Sunday, October 28, 2007

Laws of Variation

While it may not be accurate to say that an understanding of basic genetics is universal in modern America, most people can be expected to know the very basics, at least. This is more or less the exact opposite of Darwin's time, when DNA and chromosomes were pretty much unheard-of. One wonders what would have happened if the science of genetics had somehow managed to take root prior to mainstream naturalism coming to the understanding of the theory of natural evolution. I know that I've made this point before, but at the risk of belaboring it, I'll make it again: The realization that Darwin doesn't understand the concepts behind genetics is remarkable. But I suppose that many of us would be just as surprised by the apparent ignorance of a renowned physicist who died before Einstein revolutionized the discipline. So the idea that one could perform operations on guinea pigs, and have the effects of same passed on to the next generations of guinea pigs, while it seems bizarre to us today, couldn't be ruled out a century and a half ago.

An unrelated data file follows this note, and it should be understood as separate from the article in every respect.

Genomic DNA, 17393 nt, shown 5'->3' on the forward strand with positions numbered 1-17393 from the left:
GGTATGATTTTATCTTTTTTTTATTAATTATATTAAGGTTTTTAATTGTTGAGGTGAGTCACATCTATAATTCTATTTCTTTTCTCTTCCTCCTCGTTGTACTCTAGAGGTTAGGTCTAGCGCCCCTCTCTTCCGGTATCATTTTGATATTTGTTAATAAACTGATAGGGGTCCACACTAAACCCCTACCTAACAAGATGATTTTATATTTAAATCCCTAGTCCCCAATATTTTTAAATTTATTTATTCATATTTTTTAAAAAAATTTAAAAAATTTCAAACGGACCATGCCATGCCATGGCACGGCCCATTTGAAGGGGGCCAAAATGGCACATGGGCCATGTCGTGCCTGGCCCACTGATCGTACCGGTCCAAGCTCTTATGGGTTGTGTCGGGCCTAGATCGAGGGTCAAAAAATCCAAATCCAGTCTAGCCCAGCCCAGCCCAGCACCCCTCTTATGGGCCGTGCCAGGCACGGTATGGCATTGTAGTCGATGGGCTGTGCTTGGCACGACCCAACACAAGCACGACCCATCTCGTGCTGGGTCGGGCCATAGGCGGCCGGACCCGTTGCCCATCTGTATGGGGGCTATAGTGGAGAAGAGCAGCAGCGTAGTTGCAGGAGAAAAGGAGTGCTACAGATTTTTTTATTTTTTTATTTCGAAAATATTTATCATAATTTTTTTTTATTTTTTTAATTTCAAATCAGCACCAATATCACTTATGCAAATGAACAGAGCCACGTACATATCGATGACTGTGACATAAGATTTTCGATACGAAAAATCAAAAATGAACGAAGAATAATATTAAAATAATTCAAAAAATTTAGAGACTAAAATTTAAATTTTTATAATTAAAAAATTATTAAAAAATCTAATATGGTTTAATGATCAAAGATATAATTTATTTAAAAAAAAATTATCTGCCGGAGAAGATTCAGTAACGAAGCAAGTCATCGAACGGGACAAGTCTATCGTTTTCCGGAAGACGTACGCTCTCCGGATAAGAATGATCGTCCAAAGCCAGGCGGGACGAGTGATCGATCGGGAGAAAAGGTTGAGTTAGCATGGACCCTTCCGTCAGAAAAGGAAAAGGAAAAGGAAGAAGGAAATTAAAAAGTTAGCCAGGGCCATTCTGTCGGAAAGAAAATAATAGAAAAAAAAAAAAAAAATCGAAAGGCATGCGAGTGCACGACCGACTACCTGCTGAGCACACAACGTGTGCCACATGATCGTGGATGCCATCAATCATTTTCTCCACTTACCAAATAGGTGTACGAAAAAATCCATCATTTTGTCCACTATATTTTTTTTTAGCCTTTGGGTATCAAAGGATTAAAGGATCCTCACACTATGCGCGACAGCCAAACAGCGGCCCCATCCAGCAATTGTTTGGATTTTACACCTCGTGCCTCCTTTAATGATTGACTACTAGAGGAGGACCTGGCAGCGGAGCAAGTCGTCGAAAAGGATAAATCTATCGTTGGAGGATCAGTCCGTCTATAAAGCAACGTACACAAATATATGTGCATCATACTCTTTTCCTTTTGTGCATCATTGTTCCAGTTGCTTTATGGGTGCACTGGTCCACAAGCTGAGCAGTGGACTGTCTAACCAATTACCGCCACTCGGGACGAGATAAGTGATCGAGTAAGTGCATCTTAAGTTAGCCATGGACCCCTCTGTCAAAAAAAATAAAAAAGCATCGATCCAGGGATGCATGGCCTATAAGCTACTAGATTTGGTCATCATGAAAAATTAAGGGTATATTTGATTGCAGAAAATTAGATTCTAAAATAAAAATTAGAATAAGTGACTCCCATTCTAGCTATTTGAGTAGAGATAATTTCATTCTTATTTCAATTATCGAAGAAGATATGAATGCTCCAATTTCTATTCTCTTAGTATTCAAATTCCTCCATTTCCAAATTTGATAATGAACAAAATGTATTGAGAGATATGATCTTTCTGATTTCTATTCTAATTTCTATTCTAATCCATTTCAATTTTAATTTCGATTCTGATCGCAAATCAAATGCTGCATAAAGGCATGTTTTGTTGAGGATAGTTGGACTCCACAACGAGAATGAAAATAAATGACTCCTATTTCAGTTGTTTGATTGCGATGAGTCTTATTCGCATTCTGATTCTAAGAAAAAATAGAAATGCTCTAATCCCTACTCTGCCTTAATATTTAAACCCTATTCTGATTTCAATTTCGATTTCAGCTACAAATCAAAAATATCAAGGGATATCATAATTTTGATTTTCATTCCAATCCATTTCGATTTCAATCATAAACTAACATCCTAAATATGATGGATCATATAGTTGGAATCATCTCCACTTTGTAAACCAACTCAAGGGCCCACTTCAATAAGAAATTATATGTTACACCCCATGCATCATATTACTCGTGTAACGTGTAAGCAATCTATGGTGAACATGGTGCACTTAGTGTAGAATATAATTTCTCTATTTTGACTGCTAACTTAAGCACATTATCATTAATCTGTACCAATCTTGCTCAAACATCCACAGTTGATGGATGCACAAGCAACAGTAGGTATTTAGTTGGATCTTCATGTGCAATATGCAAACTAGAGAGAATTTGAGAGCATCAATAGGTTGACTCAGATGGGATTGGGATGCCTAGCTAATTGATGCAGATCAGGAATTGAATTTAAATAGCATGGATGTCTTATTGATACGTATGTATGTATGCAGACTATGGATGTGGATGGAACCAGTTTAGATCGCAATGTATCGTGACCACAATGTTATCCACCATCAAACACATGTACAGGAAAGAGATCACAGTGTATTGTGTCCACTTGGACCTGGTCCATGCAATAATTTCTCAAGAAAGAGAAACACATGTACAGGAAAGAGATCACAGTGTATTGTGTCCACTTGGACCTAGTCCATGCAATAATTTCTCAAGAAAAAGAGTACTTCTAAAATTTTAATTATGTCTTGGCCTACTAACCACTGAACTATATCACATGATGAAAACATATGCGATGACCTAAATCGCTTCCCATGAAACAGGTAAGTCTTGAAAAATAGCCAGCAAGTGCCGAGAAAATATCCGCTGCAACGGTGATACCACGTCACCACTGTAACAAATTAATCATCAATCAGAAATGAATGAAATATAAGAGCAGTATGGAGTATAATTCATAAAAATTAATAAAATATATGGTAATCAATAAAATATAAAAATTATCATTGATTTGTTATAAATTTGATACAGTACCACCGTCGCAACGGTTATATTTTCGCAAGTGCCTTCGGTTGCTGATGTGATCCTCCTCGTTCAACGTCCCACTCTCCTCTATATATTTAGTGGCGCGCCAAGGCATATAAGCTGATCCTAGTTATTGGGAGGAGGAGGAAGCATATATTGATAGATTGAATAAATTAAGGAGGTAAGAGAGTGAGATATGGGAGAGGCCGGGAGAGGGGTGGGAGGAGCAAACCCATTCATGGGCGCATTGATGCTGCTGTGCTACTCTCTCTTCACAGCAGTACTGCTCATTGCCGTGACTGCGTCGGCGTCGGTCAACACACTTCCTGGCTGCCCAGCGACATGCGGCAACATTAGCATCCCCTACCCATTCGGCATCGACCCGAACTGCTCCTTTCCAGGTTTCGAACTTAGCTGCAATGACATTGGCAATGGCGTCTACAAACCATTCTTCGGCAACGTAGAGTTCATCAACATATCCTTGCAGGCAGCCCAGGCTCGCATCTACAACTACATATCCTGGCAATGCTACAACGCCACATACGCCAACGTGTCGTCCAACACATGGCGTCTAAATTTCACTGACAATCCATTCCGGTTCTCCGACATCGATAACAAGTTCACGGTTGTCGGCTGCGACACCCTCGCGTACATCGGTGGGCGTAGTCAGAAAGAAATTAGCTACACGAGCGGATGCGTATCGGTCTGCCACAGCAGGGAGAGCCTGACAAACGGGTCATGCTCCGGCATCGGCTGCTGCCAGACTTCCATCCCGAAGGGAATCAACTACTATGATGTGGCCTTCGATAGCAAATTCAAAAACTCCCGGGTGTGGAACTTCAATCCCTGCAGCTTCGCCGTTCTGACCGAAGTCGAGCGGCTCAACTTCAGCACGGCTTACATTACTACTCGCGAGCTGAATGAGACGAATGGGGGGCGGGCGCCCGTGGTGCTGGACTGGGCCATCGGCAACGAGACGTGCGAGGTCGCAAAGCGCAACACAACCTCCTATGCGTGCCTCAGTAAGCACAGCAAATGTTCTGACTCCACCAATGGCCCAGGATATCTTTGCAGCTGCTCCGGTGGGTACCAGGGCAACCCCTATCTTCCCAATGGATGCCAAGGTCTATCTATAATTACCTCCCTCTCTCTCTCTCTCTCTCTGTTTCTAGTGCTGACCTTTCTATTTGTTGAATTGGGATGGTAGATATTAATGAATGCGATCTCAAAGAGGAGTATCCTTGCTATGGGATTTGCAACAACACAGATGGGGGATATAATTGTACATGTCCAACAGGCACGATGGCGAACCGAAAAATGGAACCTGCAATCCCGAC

One of the more interesting facts of Evolution, and one that always gave me a little trouble, was the idea of atrophy. It's pretty easy to understand why evolution giveth - it's somewhat less intuitive why evolution taketh away. But there is a section of the chapter named: "Compensation and Economy of Growth" that makes a simple point. Building structures takes energy. Organisms do not have an infinite supply of energy, and other materials, needed to develop an indefinite number of structures that don't actively contribute to a creature's chances of survival and/or procreation. Therefore, once something becomes superfluous, it is adaptive to take the energy and material that went into building it, and apply that to something more useful, instead. Even small shifts in resources can spell the difference between success and failure in the grand scheme of things, and so one can expect that nature will, to a degree, tend to favor alterations that make even modest reductions in "wasteful" expenditures.

1 comment:

Thy Goddess said...

Speaking of variations...

Please accept my little contribution to this discussion.